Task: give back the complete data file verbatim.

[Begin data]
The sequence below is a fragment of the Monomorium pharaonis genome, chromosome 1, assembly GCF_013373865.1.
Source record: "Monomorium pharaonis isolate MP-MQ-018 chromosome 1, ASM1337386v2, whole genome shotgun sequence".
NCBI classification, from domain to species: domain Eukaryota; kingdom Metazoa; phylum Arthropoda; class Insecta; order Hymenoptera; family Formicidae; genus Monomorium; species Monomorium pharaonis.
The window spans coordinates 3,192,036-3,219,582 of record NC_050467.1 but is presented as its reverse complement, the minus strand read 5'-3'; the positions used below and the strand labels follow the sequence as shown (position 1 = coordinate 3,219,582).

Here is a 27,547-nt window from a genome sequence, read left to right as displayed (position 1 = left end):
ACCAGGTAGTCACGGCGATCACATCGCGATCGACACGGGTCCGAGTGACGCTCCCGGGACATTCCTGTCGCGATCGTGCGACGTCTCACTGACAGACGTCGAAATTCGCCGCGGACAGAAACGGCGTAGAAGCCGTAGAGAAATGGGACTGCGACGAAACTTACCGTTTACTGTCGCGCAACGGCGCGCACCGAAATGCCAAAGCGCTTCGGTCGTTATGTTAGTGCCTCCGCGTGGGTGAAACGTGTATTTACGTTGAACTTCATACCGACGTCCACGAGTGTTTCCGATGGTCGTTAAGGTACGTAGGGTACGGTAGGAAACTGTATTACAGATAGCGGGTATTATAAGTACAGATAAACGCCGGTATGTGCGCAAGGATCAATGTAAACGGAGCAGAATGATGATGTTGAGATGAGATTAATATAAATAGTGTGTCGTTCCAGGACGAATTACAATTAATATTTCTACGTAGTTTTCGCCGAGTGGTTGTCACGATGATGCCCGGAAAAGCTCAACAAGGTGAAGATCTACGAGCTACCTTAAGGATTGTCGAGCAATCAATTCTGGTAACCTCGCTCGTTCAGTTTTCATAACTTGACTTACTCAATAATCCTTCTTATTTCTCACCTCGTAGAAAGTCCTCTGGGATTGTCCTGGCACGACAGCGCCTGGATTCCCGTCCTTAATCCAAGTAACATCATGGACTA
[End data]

The sequence below is a fragment of the Monomorium pharaonis genome, chromosome 1, assembly GCF_013373865.1.
Source record: "Monomorium pharaonis isolate MP-MQ-018 chromosome 1, ASM1337386v2, whole genome shotgun sequence".
NCBI classification, from domain to species: domain Eukaryota; kingdom Metazoa; phylum Arthropoda; class Insecta; order Hymenoptera; family Formicidae; genus Monomorium; species Monomorium pharaonis.
The window spans coordinates 3,192,036-3,219,582 of record NC_050467.1 but is presented as its reverse complement, the minus strand read 5'-3'; the positions used below and the strand labels follow the sequence as shown (position 1 = coordinate 3,219,582).

Here is a 27,547-nt window from a genome sequence, read left to right as displayed (position 1 = left end):
ACCAGGTAGTCACGGCGATCACATCGCGATCGACACGGGTCCGAGTGACGCTCCCGGGACATTCCTGTCGCGATCGTGCGACGTCTCACTGACAGACGTCGAAATTCGCCGCGGACAGAAACGGCGTAGAAGCCGTAGAGAAATGGGACTGCGACGAAACTTACCGTTTACTGTCGCGCAACGGCGCGCACCGAAATGCCAAAGCGCTTCGGTCGTTATGTTAGTGCCTCCGCGTGGGTGAAACGTGTATTTACGTTGAACTTCATACCGACGTCCACGAGTGTTTCCGATGGTCGTTAAGGTACGTAGGGTACGGTAGGAAACTGTATTACAGATAGCGGGTATTATAAGTACAGATAAACGCCGGTATGTGCGCAAGGATCAATGTAAACGGAGCAGAATGATGATGTTGAGATGAGATTAATATAAATAGTGTGTCGTTCCAGGACGAATTACAATTAATATTTCTACGTAGTTTTCGCCGAGTGGTTGTCACGATGATGCCCGGAAAAGCTCAACAAGGTGAAGATCTACGAGCTACCTTAAGGATTGTCGAGCAATCAATTCTGGTAACCTCGCTCGTTCAGTTTTCATAACTTGACTTACTCAATAATCCTTCTTATTTCTCACCTCGTAGAAAGTCCTCTGGGATTGTCCTGGCACGACAGCGCCTGGATTCCCGTCCTTAATCCAAGTAACATCATGGACTA